Education, HIV, and Early Fertility: Experimental Evidence from Kenya

Lowering the barriers to education by providing free school uniforms lowered girls’ and boys’ dropout rates, reduced teen pregnancy within marriage, and decreased teen marriage rates.


In sub-Saharan Africa, sexually transmitted infections (STIs) and an early age of first pregnancy are  two serious health threats to teenage girls. While unprotected sex is the common risk factor for both, policies aimed at reducing unprotected sex must take into account the dichotomy that STIs are more prevalent in casual relationships whereas teen pregnancies are more common in committed relationships. Early pregnancy can also lead to early marriage and prematurely dropping out of school. Taken together with other factors such as the financial burden of schooling, in the Kenyan context, 30 percent of girls who reach sixth grade do not complete 8th grade compared to 21 percent of boys.  

This study seeks to reduce the incidence of STIs and early pregnancy among teens in Western Kenya as well as decrease school dropout rates through a program that provides either an education subsidy in the form of school uniforms, intensive HIV education, or a combination of the two.  In keeping with Kenyan teen culture where condoms are seldom used despite high levels of sexual activity, Kenya’s national HIV/AIDS education curriculum delivered in this study does not focus on prevention through condom use but instead on abstinence until marriage and fidelity. School uniforms serve as an educational subsidy because although education in Kenya is free, school uniforms cost about 1.6% of per capita GDP and can be a considerable burden.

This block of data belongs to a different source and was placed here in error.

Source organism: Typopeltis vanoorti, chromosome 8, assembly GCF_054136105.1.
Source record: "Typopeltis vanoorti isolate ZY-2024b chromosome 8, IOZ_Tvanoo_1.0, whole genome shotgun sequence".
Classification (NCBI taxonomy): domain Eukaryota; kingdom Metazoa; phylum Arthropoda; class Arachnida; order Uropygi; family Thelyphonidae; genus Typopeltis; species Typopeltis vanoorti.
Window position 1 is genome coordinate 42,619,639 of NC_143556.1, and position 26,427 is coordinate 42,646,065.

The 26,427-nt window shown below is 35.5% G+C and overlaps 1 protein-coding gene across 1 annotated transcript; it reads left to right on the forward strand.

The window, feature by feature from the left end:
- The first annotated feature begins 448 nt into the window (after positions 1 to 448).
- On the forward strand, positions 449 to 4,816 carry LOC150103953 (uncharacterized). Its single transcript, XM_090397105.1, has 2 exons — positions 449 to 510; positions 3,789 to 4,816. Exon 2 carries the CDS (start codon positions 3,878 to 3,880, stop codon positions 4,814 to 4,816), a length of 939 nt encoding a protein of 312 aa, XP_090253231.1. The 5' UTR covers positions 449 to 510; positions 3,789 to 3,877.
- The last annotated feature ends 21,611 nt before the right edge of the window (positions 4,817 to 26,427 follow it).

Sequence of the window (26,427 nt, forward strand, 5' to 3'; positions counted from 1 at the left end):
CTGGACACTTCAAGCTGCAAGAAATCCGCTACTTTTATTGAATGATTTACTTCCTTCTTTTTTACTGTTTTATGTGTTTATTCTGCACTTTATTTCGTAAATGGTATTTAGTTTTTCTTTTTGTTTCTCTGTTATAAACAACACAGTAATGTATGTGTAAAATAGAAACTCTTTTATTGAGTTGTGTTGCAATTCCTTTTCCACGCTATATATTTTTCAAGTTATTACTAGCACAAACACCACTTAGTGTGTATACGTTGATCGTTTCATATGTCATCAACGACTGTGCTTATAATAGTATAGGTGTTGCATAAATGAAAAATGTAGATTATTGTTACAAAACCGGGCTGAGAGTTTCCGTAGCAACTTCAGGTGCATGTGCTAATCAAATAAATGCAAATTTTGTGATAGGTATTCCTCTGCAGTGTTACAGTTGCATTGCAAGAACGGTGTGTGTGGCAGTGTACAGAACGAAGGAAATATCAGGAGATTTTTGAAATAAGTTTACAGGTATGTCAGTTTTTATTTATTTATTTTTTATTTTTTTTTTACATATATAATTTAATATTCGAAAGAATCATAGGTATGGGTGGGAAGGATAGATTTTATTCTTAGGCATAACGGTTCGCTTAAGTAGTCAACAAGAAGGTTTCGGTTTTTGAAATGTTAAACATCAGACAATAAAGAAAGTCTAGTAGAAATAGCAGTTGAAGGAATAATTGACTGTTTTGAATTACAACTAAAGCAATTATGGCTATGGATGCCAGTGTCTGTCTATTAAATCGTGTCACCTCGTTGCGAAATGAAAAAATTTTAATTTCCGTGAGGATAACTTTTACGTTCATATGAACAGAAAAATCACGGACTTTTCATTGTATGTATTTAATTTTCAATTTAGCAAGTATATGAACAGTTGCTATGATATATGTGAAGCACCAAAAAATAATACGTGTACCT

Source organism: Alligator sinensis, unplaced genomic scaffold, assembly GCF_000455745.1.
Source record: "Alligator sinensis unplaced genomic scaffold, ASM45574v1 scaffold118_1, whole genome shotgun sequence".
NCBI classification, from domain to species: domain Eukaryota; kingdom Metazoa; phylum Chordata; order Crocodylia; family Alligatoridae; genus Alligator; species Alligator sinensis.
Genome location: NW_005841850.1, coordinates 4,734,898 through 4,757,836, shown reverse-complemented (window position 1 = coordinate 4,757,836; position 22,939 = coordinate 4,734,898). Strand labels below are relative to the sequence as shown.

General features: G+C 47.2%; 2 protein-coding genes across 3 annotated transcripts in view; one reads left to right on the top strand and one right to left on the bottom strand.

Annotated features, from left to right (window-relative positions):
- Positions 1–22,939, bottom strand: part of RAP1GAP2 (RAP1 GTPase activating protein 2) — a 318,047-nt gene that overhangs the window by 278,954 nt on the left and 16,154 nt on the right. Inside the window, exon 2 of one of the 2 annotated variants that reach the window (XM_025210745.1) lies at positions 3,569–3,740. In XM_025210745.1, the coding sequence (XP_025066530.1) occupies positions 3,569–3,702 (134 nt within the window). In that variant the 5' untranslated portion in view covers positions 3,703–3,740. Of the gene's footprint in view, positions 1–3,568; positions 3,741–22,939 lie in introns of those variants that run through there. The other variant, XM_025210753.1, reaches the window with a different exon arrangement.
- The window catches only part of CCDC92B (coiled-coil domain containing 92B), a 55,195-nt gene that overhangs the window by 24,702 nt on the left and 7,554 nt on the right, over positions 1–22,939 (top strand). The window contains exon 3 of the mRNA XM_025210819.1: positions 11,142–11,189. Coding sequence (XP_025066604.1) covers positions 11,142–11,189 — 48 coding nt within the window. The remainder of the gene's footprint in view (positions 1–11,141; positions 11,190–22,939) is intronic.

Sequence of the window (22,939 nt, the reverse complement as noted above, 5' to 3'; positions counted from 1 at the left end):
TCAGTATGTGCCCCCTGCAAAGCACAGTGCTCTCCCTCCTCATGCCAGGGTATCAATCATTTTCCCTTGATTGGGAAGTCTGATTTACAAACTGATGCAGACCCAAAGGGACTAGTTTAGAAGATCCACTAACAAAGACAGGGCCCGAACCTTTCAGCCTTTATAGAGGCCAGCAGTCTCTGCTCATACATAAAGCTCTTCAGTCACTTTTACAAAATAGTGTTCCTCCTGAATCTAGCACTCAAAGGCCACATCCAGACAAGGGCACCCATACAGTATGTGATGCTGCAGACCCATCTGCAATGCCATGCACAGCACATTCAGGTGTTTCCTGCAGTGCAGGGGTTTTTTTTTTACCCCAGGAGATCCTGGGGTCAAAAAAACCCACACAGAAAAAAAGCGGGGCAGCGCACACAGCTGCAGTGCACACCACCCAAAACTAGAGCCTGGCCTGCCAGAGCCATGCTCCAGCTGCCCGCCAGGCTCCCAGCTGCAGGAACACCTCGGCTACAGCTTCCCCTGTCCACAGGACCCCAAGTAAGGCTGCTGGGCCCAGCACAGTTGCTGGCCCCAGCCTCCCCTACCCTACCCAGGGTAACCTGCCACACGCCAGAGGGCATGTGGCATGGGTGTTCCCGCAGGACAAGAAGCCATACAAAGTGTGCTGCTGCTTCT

Subsidies to education costs in the form of free uniforms led to a significant reduction in dropout rates and teen pregnancy within marriage. Abstinence-only HIV education had little effect on STI rates, but led to a decline in teen un-wed teen pregnancy rates. Combining the two programs did not lead to a decline in school dropout rates, teen pregnancy or marriage, though it did reduce girls’ new STI rates.

  • In the standalone education subsidy arm of the study, those in the program were 3.1 percentage points less likely to drop out of primary school than the control group after three years, which represents a 16.5% decrease. Boys in the intervention were 2.5 percentage points less likely to drop out compared to the control group after three years, corresponding to a 19% reduction compared to the control group.
  • Girls in the standalone education subsidy group were 2.7 percentage points less likely to have ever been pregnant in the three years after the intervention than the control group, which is a 17% reduction. After five years, meaning even after the subsidy ended, girls in the intervention group were 4.4 percentage points less likely to have ever been pregnant. The pregnancies that decreased were exclusively within-marriage pregnancy; therefore the intervention did not decrease unwed pregnancy.
  • The education subsidy program alone did not decrease HSV2 (genital herpes) infection.